Savage Species was a Dungeons & Dragons 3.0e splatbook dedicated to a fuckton of alternate and variant rules for homebrewing playable races based on NPC monsters. It's basically the "Variant: Monsters as Races" section from chapter 2 of the 3.0e Dungeon Master's Guide (or chapter 6 of the 3.5e DMG), hopped up on bath salts and expanded out to a whole goddamn book. It introduced or at least popularized the notion of "monster classes", whereby players could start out as severely nerfed versions of extremely powerful monsters (like mind flayers) and then gain levels in that monster class instead of a normal character class as they leveled up, eventually turning into the normal version of that monster. Unfortunately, these monsters all use the same HD and LA of a standard monster, so anything that was over LAed (which was pretty much everything, but especially Ogre Mage) was kinda useless as a class. You also needed to take every, single, level of a monster class before you could multiclass. It also made several monster-related changes to the rules, such as eliminating certain creature types and subtypes, changing how face and reach worked, and making monsters gain feats and skill points at the same rate as player characters. These changes were incorporated almost immediately into 3.5e, so the rules in Savage Species are sometimes referred to as "3.25e"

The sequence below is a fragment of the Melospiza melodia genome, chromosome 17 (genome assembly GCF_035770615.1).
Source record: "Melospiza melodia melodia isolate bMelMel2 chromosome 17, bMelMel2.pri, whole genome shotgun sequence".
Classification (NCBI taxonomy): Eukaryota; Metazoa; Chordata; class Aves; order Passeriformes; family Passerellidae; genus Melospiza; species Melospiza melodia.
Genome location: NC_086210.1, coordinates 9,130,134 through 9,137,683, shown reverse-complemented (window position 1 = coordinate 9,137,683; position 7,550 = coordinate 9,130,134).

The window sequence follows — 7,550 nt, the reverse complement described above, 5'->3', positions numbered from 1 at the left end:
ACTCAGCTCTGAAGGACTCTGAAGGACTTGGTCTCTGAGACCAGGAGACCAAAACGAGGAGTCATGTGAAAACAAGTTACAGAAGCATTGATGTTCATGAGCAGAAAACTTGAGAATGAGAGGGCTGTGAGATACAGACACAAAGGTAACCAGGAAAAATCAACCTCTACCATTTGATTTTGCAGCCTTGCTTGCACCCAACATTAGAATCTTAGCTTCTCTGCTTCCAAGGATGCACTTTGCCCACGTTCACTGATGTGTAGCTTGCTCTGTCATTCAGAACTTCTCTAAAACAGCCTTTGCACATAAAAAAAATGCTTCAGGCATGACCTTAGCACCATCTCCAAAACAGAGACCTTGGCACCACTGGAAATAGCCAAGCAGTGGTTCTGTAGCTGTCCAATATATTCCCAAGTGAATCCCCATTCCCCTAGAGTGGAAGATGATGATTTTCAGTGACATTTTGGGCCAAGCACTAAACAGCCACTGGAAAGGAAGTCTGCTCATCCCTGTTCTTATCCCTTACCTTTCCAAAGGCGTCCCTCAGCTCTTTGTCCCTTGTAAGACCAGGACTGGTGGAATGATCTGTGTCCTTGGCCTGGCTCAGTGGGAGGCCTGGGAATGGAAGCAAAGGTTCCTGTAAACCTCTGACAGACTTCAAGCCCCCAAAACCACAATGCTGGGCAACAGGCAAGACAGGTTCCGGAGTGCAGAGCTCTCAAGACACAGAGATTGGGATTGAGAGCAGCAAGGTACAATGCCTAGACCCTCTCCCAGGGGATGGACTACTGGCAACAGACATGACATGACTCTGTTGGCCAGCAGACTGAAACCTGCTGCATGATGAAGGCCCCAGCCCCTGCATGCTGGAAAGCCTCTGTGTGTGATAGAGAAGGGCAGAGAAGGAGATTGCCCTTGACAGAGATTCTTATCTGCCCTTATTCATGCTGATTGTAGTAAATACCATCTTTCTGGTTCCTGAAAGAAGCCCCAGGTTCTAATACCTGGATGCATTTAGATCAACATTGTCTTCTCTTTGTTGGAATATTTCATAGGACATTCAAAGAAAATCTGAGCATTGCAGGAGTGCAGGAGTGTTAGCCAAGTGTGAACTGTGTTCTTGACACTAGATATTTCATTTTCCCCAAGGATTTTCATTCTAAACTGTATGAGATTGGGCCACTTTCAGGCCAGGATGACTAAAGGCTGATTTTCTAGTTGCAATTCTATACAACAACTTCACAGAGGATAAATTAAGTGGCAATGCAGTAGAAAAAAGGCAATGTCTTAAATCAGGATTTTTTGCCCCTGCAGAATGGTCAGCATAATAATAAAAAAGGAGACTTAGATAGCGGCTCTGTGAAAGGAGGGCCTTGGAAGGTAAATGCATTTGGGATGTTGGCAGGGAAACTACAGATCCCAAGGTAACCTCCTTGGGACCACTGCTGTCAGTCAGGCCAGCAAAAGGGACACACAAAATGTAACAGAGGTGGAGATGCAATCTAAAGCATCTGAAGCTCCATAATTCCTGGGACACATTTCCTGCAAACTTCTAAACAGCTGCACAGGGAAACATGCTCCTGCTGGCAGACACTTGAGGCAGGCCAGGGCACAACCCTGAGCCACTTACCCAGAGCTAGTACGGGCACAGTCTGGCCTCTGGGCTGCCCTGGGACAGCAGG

To pad out the page count, it also had chapters dedicated to new equipment, new prestige classes, new spells, and all the other bullshit that you find in every Third Edition splatbook ever. Does the "Survivor" prestige class have anything to do with playing as a monster race? No but fuck it, we're including it anyway.
Finally, it has not one, not two, but THREE appendices (yes, that is the correct plural form of "appendix"). They collectively make up a third of the whole fucking book, and Appendices I and III are dedicated to new monsters and monster classes, making one wonder why they weren't just made normal chapters.
Since Savage Species was a 3.0 book, and really wonky, it needed a 3.5 update. A series of web articles that sorta updated the monster class rules, but mostly focused on adding templates to the progression rules. Among the differences to the original was that you now can multiclass out of a class before taking all the levels. In addition to the templates a couple monster classes were created for the DND Fight Club article series. Most notable of these was the Ambush Drake, which is unusual for a monster class in that it's actually a pretty good class. Ambush Drake gains an HD (of Dragon HD no less, which is actually pretty good) and useful class features every level, which makes it a pretty viable option for melee characters.